First off, the 100K distance is a formidable, but doable challenge. For those who don’t know, it is 62 miles. Seems like a lot, but you won’t be going in to the night and getting sleep deprived like a 100 miler. The training is tough, but doable as well. My longest training run for this was probably 35 miles, and I just logged lots of 20 mile runs and 4 runs that dipped into 30 miles…not much more than a marathon’s 22-24 milers week after week.
Next the course. Simply put, it is gorgeous. The scenery is ever changing and there are views. San Fran, the ocean, little clusters of cottages. The course looks like it was landscaped in grasses and wildflowers. It will never be 90 degrees with 90% humidity in the Bay area. The trail is smooth the whole way, so you can enjoy the views without watching for obsacles to trip over. After the landscaping part, you climb into a eucalypus and redwood forest. Little wildflowers cover the moss and look like a fairytale land. On the way back down, there are parts like a little rainforest. In between, you get the grass ridges. So, yeah, I was never bored.
Also, this is a true “ultrarunner’s” race. Folks travel from all over for this one, so you meat a lot of interesting people. I ran for most of the first 38 miles, took a little break and walk a couple miles, run up to 50, and than ran/ walked until I had just 7 miles to go. I was pooped, and decided to hike it on in those last 7. Another runner named Ed came up behind me and we started talking and he convinced me to run with him those last few miles. It was funny that in just those few miles, we managed to talk about so much. He was from Alaska, and we recounted our various running adventures, and then just talked life in general. We finished, just barely qualifying for Western States, and ended with a huge sweaty, smelly hug (remember, we’d been running 13+ hours at this point), and then poof, Ed was gone into the post race festivites and I never saw him to say good bye. That’s how ultras are and one reason why I enjoy them so much. Somehow the physical and mental fatigue just leads to deep, engulfing conversations. It’s a very bonding experience, and I’ve come to realize there are so many interesting, warm and fun people who do these things.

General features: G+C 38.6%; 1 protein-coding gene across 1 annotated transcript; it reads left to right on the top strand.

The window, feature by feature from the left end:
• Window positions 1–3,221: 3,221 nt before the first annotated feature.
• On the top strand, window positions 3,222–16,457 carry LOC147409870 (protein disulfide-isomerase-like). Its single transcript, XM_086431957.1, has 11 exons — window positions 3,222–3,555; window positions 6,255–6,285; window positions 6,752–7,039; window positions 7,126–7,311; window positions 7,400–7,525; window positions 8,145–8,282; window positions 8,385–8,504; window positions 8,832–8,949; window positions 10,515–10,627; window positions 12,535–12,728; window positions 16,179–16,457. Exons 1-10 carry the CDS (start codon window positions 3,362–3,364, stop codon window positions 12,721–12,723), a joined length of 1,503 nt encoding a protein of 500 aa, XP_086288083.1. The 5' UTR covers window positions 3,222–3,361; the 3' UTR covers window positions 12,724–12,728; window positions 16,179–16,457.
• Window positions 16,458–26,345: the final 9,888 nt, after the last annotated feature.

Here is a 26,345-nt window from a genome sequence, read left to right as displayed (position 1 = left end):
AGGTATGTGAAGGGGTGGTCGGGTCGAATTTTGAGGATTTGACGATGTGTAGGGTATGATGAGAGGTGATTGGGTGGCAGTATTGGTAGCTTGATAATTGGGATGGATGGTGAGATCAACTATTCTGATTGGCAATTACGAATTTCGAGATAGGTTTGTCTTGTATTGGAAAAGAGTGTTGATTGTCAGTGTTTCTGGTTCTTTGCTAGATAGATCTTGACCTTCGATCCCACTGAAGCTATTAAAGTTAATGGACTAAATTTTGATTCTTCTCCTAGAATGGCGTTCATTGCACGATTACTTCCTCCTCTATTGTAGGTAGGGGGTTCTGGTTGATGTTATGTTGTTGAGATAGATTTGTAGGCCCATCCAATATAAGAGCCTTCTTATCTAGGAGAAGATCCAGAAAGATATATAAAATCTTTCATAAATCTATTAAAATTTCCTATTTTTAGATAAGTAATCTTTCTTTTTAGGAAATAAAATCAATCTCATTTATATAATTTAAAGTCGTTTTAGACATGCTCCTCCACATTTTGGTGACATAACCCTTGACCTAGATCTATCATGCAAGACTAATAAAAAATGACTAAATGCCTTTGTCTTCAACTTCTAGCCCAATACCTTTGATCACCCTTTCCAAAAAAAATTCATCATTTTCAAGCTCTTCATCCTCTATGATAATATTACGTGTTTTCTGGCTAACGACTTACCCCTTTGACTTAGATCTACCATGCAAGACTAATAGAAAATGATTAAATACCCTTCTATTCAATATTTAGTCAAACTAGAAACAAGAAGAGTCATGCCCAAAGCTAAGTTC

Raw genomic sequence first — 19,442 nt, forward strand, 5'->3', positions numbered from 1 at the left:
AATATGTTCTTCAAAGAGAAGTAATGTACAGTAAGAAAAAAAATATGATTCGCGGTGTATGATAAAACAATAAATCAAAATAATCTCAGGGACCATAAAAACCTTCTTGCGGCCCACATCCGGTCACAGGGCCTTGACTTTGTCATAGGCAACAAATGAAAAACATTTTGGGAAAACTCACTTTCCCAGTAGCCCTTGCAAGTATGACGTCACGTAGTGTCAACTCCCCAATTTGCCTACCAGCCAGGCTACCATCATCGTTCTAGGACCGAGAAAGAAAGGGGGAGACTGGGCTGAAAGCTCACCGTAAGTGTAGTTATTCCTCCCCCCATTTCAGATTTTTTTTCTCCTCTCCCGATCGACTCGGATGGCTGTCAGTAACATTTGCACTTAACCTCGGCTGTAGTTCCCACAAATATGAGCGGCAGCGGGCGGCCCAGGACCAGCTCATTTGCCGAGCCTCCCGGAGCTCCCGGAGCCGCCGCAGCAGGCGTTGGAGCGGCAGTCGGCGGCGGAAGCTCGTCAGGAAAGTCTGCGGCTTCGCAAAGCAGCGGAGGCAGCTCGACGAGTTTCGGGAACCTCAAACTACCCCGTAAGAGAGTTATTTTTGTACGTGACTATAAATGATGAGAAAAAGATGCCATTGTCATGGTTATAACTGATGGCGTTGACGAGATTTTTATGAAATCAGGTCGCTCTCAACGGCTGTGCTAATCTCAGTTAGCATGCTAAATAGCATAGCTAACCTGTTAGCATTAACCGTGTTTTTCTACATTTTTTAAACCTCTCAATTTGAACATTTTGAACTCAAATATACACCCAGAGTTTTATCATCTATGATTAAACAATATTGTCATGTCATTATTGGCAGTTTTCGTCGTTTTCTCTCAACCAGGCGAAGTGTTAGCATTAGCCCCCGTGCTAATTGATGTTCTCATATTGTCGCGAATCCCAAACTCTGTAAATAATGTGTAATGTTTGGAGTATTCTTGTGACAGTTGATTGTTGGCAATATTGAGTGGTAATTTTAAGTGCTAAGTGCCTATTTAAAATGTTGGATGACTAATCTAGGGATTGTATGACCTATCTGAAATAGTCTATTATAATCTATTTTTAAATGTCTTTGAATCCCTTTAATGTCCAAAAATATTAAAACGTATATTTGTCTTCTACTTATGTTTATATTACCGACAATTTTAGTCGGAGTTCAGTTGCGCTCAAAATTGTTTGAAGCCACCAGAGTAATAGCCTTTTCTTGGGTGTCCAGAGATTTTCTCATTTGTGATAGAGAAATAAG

Anyhow, I am not there this year, obviously. I hope to be back someday.
Just a quick thought….while I don’t generally go for the budda/ philosphy stuff in yoga class, I do like one of the reoccurrent themes of freeing yourself from want and longing. I am not really sentimental, and like laughing at situations more than thinking about them, but I am really trying to work on being happy where I am , with who I am, and not wanting for more. It’s tricky and challenging to stop and reassess when I start thinking that I wish I could do such and such, or so and so is so lucky and why can I not be like them… Just a little something to think about. Yearning for more doesn’t feel that good, but enjoying a moment does.